OUR MISSION:

Military Spouses of Strength is a national nonprofit organization with a mission

to improve the health and overall wellness within the military community.


Below Are Questions Sent in By Followers of the MSEI Facebook Page:

Question: What all does the GI bill cover if I use it as a spouse or child of a service member? Books? Tuition? Supplies? Dorms? Food? All? Or will I be responsible for a portion of it?

Answer: When the Post 9/11 GI Bill is transferred to a SPOUSE, while still on active duty, the spouse will receive tuition (attending a state school- up to the in state amount or up to $$$$ at a private school as well as an annual book stipend (which is not usually enough to cover all books, but it helps).  The spouse of an active duty service member will not receive the Monthly Housing Allowance (MHA- aka BAH).  A CHILD of an active duty service member will receive the tuition, the book stipend and the MHA.  See more information on transferring benefits


Question: When I was in college before we were married I qualified for a pell grant through FAFSA. My husband is an E6 now and we have one child. Will I still qualify? I am also concerned about child care. Right now we can't afford it, even on post. Also, when trying to transfer to a new school, should I go directly to the school I want to go to or is there someone on post that can offer assistance?

Answer: The only way to determine your eligibility for the Pell Grant is by submitting the FAFSA every academic year (July-Jun).  Even if you do not think you qualify- the only way to know is to apply.  Most scholarships and grants require that you submit the FAFSA anyway, so it is ALWAYS good to do it!

As for the child care question- have you thought about taking online classes?  While it may not be ideal, the option is there to do your coursework after your child goes to sleep!  As a military spouse myself, I have also heard of babysitting swaps- perhaps your schedule and a friend’s would work together so that you can help each other out!

Most bases/posts have an Education Office that can possibly help point you in the right direction.  They may not have a lot of information on scholarships or funding sources, but they will definitely have information about local and online schools.   Some bases/posts also have schools that have representatives in the Education Office. This individual is usually very familiar with the military lifestyle, so they are a great point of contact.  Some of the schools even offer classes on base- typically general education courses or weekend Bachelor programs.

Question: How do you know if a school is accredited and what accreditations they have?

Answer: The US Department of Education has a resource where you can search for any school you are interested and it will provide the accrediting body, if there is one.


There are 2 main types of accreditation: Regional and National.  According to the Council for Higher Education Accreditation (CHEA) (http://www.chea.org), regional accrediting organizations operate in six different regions of the country and review entire institutions, 98 percent or more of which are both degree-granting and nonprofit. Regional organizations may also accredit non-degree, for-profit institutions, but this is a rare occurrence.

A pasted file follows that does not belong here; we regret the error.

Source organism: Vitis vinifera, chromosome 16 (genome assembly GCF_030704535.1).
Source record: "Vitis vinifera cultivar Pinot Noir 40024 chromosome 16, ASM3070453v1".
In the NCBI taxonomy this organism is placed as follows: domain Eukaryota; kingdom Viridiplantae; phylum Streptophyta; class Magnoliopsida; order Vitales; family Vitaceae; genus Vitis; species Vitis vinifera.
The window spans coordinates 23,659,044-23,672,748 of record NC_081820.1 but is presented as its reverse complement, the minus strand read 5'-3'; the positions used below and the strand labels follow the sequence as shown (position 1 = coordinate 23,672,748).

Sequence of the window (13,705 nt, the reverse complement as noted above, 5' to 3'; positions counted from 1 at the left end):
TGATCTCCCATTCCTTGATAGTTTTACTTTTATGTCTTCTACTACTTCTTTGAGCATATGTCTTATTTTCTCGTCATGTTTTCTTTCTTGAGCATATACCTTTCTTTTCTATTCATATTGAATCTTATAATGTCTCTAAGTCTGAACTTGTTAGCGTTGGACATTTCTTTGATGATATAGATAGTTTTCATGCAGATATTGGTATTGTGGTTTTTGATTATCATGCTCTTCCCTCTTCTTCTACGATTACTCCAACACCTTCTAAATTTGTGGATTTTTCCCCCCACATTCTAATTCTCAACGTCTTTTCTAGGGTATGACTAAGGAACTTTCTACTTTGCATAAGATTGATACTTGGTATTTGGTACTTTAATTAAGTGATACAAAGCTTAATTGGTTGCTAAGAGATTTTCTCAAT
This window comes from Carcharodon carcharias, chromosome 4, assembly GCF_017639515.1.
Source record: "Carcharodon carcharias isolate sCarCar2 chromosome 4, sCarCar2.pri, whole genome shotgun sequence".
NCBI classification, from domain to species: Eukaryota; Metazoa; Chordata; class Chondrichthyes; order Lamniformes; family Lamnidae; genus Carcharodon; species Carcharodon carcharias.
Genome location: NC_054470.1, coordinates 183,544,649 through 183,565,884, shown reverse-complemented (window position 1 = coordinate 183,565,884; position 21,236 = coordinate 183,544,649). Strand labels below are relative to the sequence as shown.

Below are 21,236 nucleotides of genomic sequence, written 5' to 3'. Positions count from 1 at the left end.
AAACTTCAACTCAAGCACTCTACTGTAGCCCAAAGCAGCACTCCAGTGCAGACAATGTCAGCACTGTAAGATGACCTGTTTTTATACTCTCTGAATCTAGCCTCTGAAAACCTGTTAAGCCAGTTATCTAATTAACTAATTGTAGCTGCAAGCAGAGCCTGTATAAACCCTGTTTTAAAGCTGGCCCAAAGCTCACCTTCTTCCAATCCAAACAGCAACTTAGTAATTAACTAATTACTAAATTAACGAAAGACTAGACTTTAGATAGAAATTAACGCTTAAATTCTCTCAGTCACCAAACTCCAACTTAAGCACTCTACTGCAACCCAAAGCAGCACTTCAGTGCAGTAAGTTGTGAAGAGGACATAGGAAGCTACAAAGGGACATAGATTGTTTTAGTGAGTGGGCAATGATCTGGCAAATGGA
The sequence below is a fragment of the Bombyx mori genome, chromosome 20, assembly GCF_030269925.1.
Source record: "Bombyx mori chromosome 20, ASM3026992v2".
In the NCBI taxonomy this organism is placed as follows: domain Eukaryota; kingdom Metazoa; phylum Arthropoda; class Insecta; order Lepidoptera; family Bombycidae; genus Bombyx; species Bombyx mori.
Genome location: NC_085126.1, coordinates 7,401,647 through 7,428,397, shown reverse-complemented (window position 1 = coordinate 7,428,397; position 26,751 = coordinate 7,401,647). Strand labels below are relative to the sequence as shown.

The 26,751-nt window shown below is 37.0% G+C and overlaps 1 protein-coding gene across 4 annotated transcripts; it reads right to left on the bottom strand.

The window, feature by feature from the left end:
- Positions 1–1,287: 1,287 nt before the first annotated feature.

The lists of major Regional accrediting organizations are as follows:

  • Middle States Association of Colleges and Schools

  • New England Association of Schools and Colleges

  • North Central Association of Colleges and Schools

  • Northwest Accreditation Commission

  • Western Association of Schools and Colleges

  • Southern Association of Colleges and Schools


Also from CHEA: National accrediting organizations operate throughout the country and review entire institutions. Of the nationally accredited institutions, 34.8 percent are degree-granting and 65.1 percent are non-degree- granting. 20.4 percent are nonprofit and 79.5 percent are for profit. Many are single purpose institutions focused on a specific mission such as education in information technology or business. Some are faith based.


The bottom line is that Regional accreditation is the most widely accepted accreditation.  This is the accreditation held by community colleges, public and private universities and even the Ivy League’s.  Typically, a regionally accredited college or university will not accept transfer credit from a nationally accredited school.  Similarly, if a student is interested in a Master’s degree, a bachelor’s degree earned from a nationally recognized school may not meet the entrance requirements for certain programs.       
 
Question: What fields of study are most recommended for military spouses, with regards to easy transferability?

Answer: This is an interesting question.  And one that I will answer honestly- the best field of study is one in which you are interested!  However, if you are looking for job prospects, you can always check out the Occupation Outlook Handbook published by U.S. Bureau of Labor Statistics.  This will show you what the trends show in terms of growth and will also let you know the education required for the occupation.


Another thing to consider is that it is not necessarily the field of study that will determine transferability- it is the school which you choose.  It is recommended that MilSpouses seriously consider the schools that are members of the Service member Opportunity Consortium (SOC).  Within this group, there is a smaller group, call the SOC Degree Network System in which every participating school has agreed to accept some credits from each other -  and it is published!  This is a great resource, albeit a little confusing.

faq's | Education